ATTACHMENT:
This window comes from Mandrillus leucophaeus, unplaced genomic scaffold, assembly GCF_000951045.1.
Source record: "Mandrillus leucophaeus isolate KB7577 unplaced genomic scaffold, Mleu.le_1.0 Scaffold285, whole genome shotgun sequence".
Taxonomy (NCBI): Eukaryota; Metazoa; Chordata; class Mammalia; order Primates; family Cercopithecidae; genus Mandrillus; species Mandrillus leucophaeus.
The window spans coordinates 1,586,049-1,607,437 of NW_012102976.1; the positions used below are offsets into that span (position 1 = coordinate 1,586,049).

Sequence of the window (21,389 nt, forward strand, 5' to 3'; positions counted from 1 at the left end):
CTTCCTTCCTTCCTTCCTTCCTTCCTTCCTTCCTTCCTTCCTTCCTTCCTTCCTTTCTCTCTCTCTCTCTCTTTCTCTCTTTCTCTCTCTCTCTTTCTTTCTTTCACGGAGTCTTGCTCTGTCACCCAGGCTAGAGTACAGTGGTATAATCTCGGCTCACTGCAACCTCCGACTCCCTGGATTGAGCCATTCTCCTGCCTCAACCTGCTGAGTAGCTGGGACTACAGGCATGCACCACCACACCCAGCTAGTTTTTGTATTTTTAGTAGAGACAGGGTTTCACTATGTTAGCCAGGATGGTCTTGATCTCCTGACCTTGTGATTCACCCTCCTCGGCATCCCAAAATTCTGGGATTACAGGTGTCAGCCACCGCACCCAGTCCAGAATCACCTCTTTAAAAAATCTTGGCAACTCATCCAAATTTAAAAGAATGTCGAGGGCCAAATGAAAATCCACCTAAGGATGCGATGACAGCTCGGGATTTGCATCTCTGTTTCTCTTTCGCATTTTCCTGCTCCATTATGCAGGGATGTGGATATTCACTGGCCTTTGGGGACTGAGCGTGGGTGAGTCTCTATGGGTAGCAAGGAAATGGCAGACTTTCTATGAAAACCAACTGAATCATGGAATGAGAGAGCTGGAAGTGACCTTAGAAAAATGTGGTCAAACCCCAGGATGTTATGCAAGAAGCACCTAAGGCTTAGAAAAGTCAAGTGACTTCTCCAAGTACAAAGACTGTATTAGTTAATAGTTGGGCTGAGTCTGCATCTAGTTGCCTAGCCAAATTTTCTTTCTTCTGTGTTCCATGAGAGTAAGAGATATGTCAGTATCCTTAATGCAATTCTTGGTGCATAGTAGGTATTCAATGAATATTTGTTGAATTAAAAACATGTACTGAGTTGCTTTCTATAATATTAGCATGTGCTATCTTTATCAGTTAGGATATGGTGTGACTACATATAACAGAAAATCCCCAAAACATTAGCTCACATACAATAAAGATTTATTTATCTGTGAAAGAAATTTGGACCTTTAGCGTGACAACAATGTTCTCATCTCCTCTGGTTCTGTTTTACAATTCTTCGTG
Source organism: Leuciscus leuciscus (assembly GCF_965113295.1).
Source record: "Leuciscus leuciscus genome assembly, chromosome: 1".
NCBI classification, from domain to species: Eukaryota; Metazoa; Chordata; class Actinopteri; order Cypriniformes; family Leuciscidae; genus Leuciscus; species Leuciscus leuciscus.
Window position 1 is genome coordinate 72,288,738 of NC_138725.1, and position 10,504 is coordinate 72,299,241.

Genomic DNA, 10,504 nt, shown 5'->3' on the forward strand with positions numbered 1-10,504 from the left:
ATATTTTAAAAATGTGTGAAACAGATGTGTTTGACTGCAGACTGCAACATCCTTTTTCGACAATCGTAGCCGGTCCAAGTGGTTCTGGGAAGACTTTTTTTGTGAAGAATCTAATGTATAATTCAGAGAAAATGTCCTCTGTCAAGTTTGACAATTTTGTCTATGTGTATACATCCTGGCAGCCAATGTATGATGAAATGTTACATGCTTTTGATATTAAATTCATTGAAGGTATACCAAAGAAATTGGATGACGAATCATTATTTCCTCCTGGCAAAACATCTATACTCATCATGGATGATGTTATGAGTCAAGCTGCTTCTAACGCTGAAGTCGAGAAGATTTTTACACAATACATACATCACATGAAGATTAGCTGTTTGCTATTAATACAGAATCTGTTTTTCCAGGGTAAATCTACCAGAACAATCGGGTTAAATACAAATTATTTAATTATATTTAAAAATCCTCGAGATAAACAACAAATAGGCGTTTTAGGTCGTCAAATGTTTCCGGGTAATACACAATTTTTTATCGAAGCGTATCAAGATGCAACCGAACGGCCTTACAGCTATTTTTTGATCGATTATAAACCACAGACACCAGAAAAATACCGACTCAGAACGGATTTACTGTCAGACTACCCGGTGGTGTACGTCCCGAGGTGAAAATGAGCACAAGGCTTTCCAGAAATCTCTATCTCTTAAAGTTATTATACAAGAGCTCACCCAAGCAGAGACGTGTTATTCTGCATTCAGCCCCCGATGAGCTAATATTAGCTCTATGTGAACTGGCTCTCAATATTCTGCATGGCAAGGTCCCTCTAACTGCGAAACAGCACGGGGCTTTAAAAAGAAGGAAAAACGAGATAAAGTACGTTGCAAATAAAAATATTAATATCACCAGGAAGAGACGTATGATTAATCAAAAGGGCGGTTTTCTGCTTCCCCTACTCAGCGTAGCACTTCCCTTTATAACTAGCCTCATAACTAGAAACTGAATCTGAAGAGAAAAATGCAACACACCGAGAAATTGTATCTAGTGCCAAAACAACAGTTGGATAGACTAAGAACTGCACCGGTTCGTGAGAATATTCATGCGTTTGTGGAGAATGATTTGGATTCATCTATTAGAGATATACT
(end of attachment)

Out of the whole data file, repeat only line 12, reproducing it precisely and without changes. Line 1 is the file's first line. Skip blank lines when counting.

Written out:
ATATTTTAAAAATGTGTGAAACAGATGTGTTTGACTGCAGACTGCAACATCCTTTTTCGACAATCGTAGCCGGTCCAAGTGGTTCTGGGAAGACTTTTTTTGTGAAGAATCTAATGTATAATTCAGAGAAAATGTCCTCTGTCAAGTTTGACAATTTTGTCTATGTGTATACATCCTGGCAGCCAATGTATGATGAAATGTTACATGCTTTTGATATTAAATTCATTGAAGGTATACCAAAGAAATTGGATGACGAATCATTATTTCCTCCTGGCAAAACATCTATACTCATCATGGATGATGTTATGAGTCAAGCTGCTTCTAACGCTGAAGTCGAGAAGATTTTTACACAATACATACATCACATGAAGATTAGCTGTTTGCTATTAATACAGAATCTGTTTTTCCAGGGTAAATCTACCAGAACAATCGGGTTAAATACAAATTATTTAATTATATTTAAAAATCCTCGAGATAAACAACAAATAGGCGTTTTAGGTCGTCAAATGTTTCCGGGTAATACACAATTTTTTATCGAAGCGTATCAAGATGCAACCGAACGGCCTTACAGCTATTTTTTGATCGATTATAAACCACAGACACCAGAAAAATACCGACTCAGAACGGATTTACTGTCAGACTACCCGGTGGTGTACGTCCCGAGGTGAAAATGAGCACAAGGCTTTCCAGAAATCTCTATCTCTTAAAGTTATTATACAAGAGCTCACCCAAGCAGAGACGTGTTATTCTGCATTCAGCCCCCGATGAGCTAATATTAGCTCTATGTGAACTGGCTCTCAATATTCTGCATGGCAAGGTCCCTCTAACTGCGAAACAGCACGGGGCTTTAAAAAGAAGGAAAAACGAGATAAAGTACGTTGCAAATAAAAATATTAATATCACCAGGAAGAGACGTATGATTAATCAAAAGGGCGGTTTTCTGCTTCCCCTACTCAGCGTAGCACTTCCCTTTATAACTAGCCTCATAACTAGAAACTGAATCTGAAGAGAAAAATGCAACACACCGAGAAATTGTATCTAGTGCCAAAACAACAGTTGGATAGACTAAGAACTGCACCGGTTCGTGAGAATATTCATGCGTTTGTGGAGAATGATTTGGATTCATCTATTAGAGATATACT